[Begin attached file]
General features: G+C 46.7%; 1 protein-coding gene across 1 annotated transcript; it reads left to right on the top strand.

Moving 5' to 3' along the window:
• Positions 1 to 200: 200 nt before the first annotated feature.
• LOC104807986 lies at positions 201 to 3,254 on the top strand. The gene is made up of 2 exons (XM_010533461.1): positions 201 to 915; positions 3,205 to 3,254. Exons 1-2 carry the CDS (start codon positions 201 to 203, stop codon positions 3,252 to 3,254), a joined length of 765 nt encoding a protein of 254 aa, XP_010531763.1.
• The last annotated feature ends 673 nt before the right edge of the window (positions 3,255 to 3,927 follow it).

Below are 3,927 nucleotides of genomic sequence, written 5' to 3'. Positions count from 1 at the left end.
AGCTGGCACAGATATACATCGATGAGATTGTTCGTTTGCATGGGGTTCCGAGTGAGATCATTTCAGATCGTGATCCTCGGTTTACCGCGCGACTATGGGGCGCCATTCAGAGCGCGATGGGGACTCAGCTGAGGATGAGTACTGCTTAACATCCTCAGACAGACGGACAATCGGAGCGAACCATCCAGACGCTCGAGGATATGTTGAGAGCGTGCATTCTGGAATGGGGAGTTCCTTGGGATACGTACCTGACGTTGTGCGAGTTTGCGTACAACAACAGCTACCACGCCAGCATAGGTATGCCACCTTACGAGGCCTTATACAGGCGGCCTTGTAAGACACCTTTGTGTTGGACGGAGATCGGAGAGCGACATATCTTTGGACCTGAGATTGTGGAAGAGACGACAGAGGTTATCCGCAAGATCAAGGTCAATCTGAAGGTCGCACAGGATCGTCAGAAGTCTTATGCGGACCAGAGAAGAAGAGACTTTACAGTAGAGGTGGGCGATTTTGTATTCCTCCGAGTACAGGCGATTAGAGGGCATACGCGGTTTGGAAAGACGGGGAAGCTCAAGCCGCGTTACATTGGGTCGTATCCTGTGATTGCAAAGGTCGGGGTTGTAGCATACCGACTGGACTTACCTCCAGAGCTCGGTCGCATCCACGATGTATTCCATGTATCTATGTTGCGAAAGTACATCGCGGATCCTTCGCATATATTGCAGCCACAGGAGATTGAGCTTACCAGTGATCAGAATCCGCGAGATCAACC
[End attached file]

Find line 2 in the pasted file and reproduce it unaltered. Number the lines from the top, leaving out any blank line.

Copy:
Moving 5' to 3' along the window: